Navigation Links
Genetic study shows major impact of climate change on Antarctic fur seals
Date:7/23/2014

Genetic analysis of Antarctic fur seals, alongside decades of in-depth monitoring, has provided unique insights into the effect of climate change on a population of top-predators. Published in Nature this week, the findings show that the seals have significantly altered in accordance with changes in food availability that are associated with climate conditions. Despite a shift in the population towards 'fitter' individuals, this fitness is not passing down through generations, leaving the population in decline.

Environmental change is expected to affect many species and biological systems throughout the world. To understand these changes long-term monitoring is required. The British Antarctic Survey's unique Long Term Monitoring and Survey programme has given researchers a rare opportunity to explore how fur seal life histories have changed over time in relation to the climate and food availability.

Researchers from the British Antarctic Survey and Bielefeld University in Germany analysed data gathered from as far back as 1981 to assess changes over generations of female fur seals on South Georgia, in the South Atlantic Ocean.

Lead author, Dr Jaume Forcada from the British Antarctic Survey explains:

"Compared with 20 years ago, we can see that female fur seals are now born with a lower weight, those that survive and return to breed tend to be the bigger ones and they have their first pup later in life than they used to. Such changes are typically associated with food stress.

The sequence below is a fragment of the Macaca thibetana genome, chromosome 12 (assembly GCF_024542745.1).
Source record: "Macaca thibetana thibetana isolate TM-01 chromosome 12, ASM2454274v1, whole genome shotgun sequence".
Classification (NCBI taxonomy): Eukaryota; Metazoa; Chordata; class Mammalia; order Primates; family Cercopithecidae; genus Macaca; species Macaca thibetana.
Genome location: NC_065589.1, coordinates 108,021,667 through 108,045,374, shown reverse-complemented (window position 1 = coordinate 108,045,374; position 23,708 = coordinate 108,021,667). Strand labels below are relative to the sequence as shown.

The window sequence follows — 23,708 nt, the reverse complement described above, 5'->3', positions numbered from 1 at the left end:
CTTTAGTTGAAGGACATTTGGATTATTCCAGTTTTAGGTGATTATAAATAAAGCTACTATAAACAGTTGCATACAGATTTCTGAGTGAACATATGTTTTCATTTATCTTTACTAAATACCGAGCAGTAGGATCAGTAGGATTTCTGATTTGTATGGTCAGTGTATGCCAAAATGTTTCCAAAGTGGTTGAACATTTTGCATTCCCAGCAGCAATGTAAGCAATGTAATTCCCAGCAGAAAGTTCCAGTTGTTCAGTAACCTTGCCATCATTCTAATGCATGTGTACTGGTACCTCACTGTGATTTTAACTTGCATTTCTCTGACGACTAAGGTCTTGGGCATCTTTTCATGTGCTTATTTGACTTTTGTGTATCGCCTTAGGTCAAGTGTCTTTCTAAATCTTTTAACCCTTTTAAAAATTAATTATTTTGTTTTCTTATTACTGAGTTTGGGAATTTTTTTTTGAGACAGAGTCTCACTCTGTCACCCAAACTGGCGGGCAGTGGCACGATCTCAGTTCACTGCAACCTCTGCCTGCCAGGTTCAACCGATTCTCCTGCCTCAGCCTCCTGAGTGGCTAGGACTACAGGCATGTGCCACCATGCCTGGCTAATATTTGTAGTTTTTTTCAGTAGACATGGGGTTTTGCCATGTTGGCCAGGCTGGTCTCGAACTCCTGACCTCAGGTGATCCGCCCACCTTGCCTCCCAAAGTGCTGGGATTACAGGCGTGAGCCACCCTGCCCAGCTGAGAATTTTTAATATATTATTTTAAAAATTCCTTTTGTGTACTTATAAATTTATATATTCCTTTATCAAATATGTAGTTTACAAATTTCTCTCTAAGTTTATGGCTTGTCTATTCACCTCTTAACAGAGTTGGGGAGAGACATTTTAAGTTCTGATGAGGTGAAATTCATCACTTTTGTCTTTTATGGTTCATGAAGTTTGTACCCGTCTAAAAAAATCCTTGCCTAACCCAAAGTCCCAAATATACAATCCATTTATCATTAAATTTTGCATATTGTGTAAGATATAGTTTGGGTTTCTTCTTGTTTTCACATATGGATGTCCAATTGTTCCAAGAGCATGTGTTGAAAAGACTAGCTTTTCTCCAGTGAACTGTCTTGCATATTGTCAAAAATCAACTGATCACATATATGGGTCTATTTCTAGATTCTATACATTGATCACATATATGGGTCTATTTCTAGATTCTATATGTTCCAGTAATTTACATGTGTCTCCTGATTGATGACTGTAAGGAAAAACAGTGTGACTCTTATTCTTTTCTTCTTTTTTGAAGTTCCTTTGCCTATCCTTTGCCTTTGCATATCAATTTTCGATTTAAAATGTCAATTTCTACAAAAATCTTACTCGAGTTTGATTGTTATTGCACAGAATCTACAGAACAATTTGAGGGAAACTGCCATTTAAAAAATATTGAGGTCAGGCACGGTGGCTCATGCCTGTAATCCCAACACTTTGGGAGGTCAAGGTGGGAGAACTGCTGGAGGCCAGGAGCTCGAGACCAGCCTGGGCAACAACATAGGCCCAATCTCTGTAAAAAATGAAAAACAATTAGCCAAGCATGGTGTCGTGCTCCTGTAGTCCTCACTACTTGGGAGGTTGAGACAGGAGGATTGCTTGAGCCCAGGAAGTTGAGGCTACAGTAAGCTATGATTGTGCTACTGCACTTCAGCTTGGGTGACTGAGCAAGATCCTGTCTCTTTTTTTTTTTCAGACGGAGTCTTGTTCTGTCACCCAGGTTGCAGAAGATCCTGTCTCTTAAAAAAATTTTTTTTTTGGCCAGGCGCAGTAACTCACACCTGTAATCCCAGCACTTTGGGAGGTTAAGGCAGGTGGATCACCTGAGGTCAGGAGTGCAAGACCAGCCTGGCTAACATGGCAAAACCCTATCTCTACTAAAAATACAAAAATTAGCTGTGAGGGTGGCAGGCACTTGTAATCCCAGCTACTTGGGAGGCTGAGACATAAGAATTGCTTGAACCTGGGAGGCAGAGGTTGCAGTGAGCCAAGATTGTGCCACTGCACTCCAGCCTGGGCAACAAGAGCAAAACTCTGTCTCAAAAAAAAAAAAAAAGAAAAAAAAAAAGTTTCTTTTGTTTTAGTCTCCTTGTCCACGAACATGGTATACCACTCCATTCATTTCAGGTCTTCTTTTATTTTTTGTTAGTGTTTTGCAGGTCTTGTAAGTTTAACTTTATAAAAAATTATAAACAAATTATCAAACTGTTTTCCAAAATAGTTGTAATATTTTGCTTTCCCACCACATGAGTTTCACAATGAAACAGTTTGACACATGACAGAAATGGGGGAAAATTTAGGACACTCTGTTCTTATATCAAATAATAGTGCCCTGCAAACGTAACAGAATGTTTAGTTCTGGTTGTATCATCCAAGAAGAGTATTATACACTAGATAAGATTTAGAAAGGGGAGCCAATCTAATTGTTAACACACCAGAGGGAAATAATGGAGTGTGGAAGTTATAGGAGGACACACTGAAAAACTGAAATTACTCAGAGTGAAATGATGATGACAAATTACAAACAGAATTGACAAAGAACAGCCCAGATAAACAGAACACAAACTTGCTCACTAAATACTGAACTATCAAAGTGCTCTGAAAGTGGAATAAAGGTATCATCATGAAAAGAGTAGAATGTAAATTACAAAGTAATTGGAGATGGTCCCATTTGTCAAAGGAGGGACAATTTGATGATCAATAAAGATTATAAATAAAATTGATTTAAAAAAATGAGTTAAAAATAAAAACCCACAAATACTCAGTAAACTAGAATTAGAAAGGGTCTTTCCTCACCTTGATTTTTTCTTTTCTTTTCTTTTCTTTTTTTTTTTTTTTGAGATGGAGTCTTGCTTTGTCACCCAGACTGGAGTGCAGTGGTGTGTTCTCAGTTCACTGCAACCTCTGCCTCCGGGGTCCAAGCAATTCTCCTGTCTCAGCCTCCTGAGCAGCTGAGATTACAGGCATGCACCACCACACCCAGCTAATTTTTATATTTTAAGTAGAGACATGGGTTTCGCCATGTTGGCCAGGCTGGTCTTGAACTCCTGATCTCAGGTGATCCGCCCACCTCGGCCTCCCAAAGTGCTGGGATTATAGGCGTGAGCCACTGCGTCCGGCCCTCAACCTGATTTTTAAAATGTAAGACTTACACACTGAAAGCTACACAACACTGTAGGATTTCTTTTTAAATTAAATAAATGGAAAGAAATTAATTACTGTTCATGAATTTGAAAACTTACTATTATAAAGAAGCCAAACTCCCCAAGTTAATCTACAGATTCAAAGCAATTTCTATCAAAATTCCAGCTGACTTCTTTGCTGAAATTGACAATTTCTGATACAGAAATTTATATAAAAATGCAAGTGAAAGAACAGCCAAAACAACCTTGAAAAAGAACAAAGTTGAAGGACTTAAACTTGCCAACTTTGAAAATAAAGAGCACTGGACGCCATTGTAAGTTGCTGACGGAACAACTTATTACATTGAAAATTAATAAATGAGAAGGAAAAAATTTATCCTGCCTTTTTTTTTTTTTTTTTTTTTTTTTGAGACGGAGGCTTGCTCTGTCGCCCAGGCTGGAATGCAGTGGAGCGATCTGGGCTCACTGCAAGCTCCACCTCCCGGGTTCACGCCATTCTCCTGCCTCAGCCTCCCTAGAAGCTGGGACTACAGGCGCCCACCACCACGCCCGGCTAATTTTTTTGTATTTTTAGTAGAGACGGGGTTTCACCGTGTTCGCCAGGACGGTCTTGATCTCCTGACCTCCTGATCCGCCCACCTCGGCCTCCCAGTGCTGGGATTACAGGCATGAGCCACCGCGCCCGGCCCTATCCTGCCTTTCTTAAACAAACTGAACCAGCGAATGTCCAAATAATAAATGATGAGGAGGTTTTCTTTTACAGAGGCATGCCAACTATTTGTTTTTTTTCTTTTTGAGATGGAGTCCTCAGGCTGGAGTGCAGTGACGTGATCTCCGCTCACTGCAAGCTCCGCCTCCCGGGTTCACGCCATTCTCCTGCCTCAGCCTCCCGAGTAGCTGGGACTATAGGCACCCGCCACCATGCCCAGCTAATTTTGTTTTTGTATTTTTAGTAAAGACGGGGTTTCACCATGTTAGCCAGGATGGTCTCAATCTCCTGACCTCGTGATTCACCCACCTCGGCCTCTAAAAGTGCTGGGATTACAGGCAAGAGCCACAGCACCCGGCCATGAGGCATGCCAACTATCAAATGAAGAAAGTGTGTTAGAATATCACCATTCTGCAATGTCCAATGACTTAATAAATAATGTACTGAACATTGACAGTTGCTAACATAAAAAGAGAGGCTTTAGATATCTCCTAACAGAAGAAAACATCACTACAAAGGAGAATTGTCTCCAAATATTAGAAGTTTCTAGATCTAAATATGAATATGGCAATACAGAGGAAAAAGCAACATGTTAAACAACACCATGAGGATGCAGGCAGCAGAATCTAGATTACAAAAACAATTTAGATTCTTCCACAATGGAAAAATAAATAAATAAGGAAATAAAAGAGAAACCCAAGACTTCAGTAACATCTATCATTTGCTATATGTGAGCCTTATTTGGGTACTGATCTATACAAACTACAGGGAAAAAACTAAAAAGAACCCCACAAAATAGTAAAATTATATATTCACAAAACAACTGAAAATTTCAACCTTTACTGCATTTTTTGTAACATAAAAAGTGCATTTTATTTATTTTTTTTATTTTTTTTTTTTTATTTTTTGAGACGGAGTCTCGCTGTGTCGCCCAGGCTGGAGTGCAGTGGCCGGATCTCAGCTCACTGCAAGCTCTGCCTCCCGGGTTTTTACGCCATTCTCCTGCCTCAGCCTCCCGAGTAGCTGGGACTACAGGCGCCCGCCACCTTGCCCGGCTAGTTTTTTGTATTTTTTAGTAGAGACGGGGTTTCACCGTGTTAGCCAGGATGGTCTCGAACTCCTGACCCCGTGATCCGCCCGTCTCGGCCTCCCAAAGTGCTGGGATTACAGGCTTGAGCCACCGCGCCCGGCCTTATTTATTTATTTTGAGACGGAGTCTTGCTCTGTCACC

"An important food source for the seals is Antarctic krill. Decades of data collected at South Georgia show how changes in the seal population have occurred over time with changes in krill availability. Even if krill is very abundant, environmental variation determines its availability in the seals' feeding grounds. This environmental variation is driven by the climate which impacts local atmospheric, sea ice and oceanographic conditions. Adverse climatic conditions are typically associated with low krill availability, and reduce the survival and breeding success of fur seals."

The researchers found that females who did survive to motherhood were likely to be more 'heterozygous'. This is where an individual possesses a higher level of genetic variation and is associated with higher fitness in many species. Whilst these females are more likely to survive and breed, their pups will only have the same advantage if they too are heterozygous. However, the heterozygous characteristic is not inherited; it depends on which male the female mates with and so arises mostly through chance. This means that many seals are born who are not heterozygous and are therefore less able to cope with the changing environment.

Co-author, Dr Joe Hoffman from Bielefeld University explains:

"We found that, over the last two decades, the proportion of breeding females that are highly heterozygous has increased, as these individuals are more likely to survive the changing conditions. Strong selection by the environment can drive rapid evolution. However, in this case the seals do not appear to be evolving because surviving females do not pass their high heterozygosity on to their offspring.

"Therefore, with each new generation, the process of selection has to start all over again, with only those individuals that happen to be born more heterozygous having a good chance of survival. As the climate continues to change, many fur seal pups are not surviving to adulthood and the population is declining."